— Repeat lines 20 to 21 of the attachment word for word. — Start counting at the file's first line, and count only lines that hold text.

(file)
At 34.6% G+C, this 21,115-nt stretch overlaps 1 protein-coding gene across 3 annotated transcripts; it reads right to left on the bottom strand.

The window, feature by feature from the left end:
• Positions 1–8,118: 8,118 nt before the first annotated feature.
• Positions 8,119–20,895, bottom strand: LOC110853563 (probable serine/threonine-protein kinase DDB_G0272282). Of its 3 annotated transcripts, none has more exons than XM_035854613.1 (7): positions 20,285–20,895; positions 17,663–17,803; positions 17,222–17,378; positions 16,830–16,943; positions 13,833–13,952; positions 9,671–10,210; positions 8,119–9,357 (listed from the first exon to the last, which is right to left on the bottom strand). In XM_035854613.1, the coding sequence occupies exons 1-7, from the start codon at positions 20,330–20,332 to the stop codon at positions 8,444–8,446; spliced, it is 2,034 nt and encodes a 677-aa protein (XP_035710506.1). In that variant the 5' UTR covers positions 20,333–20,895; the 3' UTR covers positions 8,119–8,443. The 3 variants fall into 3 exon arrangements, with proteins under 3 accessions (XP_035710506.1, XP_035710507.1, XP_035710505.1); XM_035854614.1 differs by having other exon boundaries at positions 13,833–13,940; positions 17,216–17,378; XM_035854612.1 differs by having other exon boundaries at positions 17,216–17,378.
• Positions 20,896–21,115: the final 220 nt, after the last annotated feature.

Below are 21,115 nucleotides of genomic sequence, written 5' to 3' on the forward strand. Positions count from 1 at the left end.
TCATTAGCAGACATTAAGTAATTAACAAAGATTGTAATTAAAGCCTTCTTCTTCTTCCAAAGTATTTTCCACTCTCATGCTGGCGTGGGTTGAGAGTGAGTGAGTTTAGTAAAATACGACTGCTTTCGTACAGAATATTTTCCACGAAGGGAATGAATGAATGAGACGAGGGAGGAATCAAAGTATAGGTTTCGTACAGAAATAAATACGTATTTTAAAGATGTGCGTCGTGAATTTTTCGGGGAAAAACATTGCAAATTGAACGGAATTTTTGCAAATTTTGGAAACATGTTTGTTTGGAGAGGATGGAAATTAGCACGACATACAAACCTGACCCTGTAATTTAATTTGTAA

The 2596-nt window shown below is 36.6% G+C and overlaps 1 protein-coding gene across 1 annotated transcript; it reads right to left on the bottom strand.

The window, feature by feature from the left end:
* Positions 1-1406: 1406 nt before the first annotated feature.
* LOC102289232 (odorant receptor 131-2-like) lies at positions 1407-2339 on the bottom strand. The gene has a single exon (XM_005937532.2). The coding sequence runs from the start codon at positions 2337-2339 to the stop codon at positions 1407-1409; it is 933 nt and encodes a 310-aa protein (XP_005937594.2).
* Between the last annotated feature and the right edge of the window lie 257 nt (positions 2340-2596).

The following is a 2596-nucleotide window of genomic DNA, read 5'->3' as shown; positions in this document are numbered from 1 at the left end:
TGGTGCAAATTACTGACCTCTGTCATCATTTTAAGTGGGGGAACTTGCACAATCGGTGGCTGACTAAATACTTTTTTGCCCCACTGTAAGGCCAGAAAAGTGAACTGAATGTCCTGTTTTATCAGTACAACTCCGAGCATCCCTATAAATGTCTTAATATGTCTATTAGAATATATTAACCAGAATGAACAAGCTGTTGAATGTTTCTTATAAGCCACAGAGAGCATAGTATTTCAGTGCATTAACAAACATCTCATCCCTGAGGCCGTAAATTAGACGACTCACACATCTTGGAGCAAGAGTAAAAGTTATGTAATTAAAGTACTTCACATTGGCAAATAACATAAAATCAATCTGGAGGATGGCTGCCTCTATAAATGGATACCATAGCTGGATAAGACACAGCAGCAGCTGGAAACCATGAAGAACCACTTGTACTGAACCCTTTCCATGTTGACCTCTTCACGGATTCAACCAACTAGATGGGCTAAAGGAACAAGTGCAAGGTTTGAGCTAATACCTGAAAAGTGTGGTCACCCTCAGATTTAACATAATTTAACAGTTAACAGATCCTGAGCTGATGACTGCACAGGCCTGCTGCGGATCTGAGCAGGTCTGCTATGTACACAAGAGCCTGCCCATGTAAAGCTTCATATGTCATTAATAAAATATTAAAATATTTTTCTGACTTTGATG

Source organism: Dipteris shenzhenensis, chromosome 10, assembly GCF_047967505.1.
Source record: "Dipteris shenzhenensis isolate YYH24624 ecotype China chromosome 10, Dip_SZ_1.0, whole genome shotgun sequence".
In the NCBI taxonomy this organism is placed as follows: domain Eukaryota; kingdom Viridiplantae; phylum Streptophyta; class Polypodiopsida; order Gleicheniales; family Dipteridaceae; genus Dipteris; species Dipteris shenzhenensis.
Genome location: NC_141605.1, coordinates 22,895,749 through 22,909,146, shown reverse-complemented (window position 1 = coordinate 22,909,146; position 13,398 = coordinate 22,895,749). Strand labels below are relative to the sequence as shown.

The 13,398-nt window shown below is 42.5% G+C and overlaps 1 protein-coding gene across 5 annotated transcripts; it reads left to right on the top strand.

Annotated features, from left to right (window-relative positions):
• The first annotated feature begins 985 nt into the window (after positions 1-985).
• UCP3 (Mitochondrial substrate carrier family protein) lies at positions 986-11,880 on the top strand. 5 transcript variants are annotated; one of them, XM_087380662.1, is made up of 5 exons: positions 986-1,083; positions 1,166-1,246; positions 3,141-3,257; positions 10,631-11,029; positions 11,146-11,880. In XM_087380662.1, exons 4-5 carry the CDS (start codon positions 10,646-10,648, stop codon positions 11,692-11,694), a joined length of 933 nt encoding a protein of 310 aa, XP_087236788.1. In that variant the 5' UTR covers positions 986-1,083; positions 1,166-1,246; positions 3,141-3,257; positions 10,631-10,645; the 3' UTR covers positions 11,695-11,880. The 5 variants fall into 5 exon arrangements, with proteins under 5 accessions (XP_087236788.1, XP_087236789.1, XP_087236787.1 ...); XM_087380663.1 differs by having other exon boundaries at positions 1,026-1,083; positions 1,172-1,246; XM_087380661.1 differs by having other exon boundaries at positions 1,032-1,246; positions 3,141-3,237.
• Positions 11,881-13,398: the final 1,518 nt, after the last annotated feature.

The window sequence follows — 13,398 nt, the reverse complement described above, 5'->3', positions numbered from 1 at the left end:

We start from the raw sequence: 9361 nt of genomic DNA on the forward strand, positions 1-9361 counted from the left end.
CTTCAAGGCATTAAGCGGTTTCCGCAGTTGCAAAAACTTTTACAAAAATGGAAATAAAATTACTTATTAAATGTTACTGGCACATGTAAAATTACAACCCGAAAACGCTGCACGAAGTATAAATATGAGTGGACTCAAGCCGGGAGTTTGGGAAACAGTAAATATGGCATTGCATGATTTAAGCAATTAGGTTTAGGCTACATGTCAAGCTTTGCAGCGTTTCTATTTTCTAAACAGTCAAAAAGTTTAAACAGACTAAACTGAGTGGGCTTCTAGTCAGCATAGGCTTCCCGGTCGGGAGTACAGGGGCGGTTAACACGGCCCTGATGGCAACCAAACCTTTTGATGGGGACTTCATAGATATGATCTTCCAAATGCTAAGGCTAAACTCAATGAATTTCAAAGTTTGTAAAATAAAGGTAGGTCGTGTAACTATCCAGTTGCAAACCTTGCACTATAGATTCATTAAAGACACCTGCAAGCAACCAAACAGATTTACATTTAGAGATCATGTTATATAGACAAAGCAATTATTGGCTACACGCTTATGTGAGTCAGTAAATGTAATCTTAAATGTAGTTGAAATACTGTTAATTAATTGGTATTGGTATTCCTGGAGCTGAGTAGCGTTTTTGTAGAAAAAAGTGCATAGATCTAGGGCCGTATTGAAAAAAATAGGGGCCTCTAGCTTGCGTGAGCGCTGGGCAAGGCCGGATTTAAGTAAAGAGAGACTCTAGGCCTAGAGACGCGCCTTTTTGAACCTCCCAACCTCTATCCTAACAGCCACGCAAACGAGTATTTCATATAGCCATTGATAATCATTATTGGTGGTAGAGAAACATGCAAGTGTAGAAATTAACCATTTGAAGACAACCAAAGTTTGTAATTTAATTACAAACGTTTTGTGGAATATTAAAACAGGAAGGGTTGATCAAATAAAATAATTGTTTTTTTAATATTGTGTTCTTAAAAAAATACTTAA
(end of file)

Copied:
Annotated features, from left to right (window-relative positions):
• The first annotated feature begins 985 nt into the window (after positions 1-985).